This video is an overview from Dr. Katie Bailey about fractures of the face, including their CT findings and complications. Facial fractures are among the most commonly encountered emergencies, particularly in busy trauma hospitals.
Simple fractures. These involve isolated fractures of one of the sinus walls, the zygomatic arch, or the nasal bones.
Frontal sinus fractures. Consider whether they involve the outer table, inner table, or both. Complications of frontal sinus fractures include CSF leak, mucocele, or meningitis. Brain parenchymal contusions can also accompany frontal sinus fractures.
Other common isolated fractures. Common fractures include the zygomatic arch and mandible. When you have a fracture of the mandible, it is very common to have a fracture elsewhere in the mandibular ring. Nasal fractures are commonly seen and are worse if there is displacement because they can result in poor cosmetic outcomes. Nasal septal fractures are sometimes challenging to see and soft tissue swelling is probably your best clue. A nasal septal hematoma, if present, can result in necrosis of the nasal septum.
Lamina papyracea fractures. These are fractures of the medial wall of the orbit. Most commonly, these result from a blow to the eye. Soft tissue swelling within the orbit or blood in the sinus can tell you if you are likely dealing with a more acute fracture. A retroorbital hematoma can accompany these fractures, and are characterized by stranding or soft tissue density in the retroorbital fat. These require more rapid intervention to avoid risks to vision
Orbital floor fractures. These can have displacement of fragments into the adjacent maxillary sinus, and it is important to report if the muscles are displaced into the sinus. Entrapment of the muscle can result in loss of eye movement and may need to be managed surgically.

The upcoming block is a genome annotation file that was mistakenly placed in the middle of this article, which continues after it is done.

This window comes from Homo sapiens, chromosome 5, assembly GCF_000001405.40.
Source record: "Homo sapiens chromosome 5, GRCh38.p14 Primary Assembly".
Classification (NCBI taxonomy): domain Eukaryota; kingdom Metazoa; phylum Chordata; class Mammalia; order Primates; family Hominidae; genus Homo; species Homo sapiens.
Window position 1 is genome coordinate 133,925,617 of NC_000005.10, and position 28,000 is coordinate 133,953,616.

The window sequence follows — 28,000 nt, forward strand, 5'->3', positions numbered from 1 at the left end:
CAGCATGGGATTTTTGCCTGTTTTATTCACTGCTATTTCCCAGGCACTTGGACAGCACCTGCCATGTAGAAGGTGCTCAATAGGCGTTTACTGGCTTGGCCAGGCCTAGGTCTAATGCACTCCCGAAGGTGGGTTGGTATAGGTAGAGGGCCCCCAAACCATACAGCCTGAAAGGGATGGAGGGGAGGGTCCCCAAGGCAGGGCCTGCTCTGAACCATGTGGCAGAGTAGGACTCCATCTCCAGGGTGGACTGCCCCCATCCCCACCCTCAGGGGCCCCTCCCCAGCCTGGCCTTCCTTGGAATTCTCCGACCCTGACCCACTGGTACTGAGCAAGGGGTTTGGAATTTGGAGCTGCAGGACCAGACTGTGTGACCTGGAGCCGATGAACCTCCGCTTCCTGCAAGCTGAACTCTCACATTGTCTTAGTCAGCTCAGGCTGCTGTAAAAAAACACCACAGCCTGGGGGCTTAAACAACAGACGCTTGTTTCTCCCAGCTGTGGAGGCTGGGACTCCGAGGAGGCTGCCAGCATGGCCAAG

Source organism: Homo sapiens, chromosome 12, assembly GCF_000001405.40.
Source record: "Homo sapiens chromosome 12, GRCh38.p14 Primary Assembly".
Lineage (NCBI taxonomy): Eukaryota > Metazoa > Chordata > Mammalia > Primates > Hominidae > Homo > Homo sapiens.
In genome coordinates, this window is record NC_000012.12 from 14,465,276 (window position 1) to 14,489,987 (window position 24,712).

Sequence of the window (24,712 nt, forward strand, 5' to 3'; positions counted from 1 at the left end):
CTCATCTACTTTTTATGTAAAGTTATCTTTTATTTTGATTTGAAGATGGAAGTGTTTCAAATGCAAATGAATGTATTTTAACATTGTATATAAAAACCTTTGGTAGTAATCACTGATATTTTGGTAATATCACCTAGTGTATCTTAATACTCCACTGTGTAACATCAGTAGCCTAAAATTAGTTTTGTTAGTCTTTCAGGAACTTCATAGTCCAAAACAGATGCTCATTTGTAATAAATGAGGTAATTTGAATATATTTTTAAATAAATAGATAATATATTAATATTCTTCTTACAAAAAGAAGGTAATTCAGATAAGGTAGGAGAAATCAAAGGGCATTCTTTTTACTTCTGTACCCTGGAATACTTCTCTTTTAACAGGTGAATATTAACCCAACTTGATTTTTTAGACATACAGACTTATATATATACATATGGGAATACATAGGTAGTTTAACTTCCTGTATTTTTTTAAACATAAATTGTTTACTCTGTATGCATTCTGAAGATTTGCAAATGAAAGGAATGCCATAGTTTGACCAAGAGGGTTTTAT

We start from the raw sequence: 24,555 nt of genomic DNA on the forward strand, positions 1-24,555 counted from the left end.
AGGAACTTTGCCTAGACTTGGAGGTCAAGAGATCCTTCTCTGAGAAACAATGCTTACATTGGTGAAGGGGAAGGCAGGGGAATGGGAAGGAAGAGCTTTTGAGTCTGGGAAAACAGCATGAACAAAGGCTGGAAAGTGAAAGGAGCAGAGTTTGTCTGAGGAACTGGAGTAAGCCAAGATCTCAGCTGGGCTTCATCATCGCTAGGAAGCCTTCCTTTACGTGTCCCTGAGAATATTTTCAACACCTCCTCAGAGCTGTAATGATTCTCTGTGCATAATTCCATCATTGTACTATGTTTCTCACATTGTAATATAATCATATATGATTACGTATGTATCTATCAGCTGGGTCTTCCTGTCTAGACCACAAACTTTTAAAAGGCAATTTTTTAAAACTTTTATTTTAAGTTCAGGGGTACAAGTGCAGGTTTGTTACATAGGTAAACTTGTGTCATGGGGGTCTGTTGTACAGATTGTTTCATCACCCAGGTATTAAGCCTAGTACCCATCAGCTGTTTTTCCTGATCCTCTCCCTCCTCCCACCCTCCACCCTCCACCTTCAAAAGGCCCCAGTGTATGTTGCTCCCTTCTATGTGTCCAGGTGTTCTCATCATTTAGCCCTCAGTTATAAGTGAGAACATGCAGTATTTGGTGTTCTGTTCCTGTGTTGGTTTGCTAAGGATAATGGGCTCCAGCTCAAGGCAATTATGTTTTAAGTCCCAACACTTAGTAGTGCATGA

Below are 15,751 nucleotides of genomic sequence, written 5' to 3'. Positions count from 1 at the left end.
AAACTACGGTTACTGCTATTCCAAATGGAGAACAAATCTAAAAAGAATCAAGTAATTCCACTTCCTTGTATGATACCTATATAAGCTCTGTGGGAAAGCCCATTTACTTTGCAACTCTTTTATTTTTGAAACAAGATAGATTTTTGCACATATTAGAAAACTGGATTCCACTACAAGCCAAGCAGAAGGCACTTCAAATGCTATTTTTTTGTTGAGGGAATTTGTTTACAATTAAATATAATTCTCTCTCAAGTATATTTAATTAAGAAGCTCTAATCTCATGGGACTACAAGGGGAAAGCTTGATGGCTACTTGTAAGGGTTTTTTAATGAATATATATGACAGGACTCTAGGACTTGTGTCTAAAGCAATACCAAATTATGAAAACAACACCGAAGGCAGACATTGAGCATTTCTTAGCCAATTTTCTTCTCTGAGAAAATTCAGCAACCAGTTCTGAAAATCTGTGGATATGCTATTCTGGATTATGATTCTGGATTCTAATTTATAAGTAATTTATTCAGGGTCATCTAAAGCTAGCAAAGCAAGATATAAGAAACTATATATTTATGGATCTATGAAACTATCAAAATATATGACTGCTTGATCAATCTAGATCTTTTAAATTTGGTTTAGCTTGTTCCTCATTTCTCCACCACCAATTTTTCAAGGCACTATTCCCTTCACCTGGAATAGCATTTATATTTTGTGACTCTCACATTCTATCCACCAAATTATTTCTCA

Single sinus fractures. Sometimes you will have a fracture of only a single sinus, often from a direct blow. These can involve one or more walls of the sinus. Sphenoid sinus fractures can be complicated by extension into the carotid canal which increases the risk of vascular injury.
Lefort fractures. Lefort fractures involve the pterygoid plates and are subdivided into 3 types. They can be unilateral or bilateral. Lefort I fractures extend through the inferior maxilla and not the roof of the sinus. This is a transverse pattern which is low across the maxillary sinus. Lefort 2 fracture extend through the inferior lateral maxilla but extend superiorly as they go medially through the midface and inferior orbital wall. A Lefort III fracture is a transvere fracture which is higher and goes through the lateral orbital wall and potentially the zygoma.
ZMC fractures. These are fractures of the zygomaticomaxillary complex. They involve the struts of the zygoma, including the anterior maxillary wall, posterior maxillary wall, zygoma, and frontal sinus.
NOE fractures. Nasal-orbital ethmoidal fractures are a pattern of injury etending from the nasal bones through the septum, ethmoid sinuses, and medial orbital walls across the bridge of the nose. These can cause injury to the nasolacrimal duct or medial canthus, reducing eye movement.
Hopefully you learned a bit from this video about how to categorize facial fractures on CT. Be sure to check out the other videos on search patterns as well as all the other head and neck topics.
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